Canon honored for service to state
The Mississippi Gaming Commission honored retiring member and chairman Nolen Canon of Tunica last Wednesday with a reception and dinner at Gold Strike Casino.
Canon’s 11 years of service on the Commission are ending September 30. Since his appointment in 2004, Canon and his fellow Commissioners presided over the challenges of Hurricane Katrina, the BP oil spill in the Gulf, and the Mississippi River flood of 2011, all of which had profound impacts on gaming and tourism in the state.
In his remarks, Canon reminisced about those challenges.
“When you see a casino on the wrong side of the street, you know things are bad,” he said. “It is a testament to the industry that they rebuilt.”
Canon offered a blanket thank you to the more than 100 friends, colleagues and family members who attended, singling out his wife Toni for her support.
Canon “exemplifies legacy and stewardship,” commented Jerry St. Pe, who was appointed in the same year. St. Pe said Canon had been the “leveling force” on the Commission, helping him and the third member, John Hairston, find the best solutions to challenges. St. Pe and Hairston presented Canon with a fitting gift, a model tractor with 11 casino chips on the front as tractor weights, one chip for each year of his service.
Gun reported on local campus
The Rosa Fort High School, Tunica Middle School and David Williams Career Technical Center campuses were on lockdown last Wednesday, September 9 from about 2 p.m. to approximately 5:30 p.m., after a gun was reported to be on the high school campus.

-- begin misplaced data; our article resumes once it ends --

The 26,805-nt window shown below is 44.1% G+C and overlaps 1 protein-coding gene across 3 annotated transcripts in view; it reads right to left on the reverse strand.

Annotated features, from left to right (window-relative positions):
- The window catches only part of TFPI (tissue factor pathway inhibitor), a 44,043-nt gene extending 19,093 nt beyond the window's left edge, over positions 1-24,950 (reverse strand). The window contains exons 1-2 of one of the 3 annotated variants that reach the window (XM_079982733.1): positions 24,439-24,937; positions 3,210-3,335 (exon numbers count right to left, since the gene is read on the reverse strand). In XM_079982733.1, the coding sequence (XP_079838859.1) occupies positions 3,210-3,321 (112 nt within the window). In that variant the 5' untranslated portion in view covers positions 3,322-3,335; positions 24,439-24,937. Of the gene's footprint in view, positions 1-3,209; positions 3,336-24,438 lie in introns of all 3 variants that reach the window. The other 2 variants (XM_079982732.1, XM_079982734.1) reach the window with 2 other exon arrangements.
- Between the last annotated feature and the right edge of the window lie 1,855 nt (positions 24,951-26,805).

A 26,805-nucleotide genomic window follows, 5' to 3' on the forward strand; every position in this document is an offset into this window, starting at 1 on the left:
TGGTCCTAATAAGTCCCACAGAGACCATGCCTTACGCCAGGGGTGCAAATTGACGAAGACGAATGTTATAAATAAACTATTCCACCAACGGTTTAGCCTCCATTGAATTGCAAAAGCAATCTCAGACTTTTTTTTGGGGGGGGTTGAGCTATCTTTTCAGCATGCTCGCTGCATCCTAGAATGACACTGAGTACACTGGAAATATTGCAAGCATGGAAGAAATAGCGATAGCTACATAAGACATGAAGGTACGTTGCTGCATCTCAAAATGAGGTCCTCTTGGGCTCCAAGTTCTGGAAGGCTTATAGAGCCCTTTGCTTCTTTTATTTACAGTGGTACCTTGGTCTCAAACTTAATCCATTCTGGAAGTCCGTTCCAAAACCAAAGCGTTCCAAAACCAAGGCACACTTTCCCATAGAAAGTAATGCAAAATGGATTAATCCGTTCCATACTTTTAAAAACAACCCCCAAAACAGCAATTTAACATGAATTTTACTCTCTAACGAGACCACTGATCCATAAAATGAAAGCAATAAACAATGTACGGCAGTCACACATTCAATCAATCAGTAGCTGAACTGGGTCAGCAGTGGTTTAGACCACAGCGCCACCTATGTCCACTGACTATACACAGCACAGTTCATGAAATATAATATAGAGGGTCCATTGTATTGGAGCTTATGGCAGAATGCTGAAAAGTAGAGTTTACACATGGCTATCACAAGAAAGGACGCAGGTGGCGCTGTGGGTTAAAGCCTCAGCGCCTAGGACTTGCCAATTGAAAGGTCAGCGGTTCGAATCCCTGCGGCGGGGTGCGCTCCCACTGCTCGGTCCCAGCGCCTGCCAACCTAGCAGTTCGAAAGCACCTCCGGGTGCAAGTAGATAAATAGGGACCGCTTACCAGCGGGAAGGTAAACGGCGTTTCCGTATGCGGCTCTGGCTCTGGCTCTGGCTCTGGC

Court cases in legal limbo
As the November general election nears, critical court cases relating to candidates for county offices remain unsettled.
This week, a hearing on whether the Tunica County Democratic Executive Committee should be sanctioned and whether damages and costs would be awarded to Jacqueline Dishmon-Boykin was postponed until next Tuesday, September 22, after no court reporter was available.
Special Judge Henry Lackey announced at about 10:45 Monday, September 14, that the case would be continued.
“The court reporter that was here in May has resigned,” Lackey said.
He told witnesses that they would were under the same summons they had already received and should appear next week.
Last Friday, September 11 – the 14th anniversary of the 9/11 terrorist attacks on New York City and Washington, D.C. – was marked by two traditions. The Town of Tunica’s annual Patriot Day program featured DeSoto County firefighter Chris Johnson (left), who participates yearly in a stair climb in Oklahoma in memory of a first responder who died in the attacks. Later that day, Rosa Fort High School’s Homecoming Parade filled Downtown Tunica’s streets with music, marchers and Court honorees.
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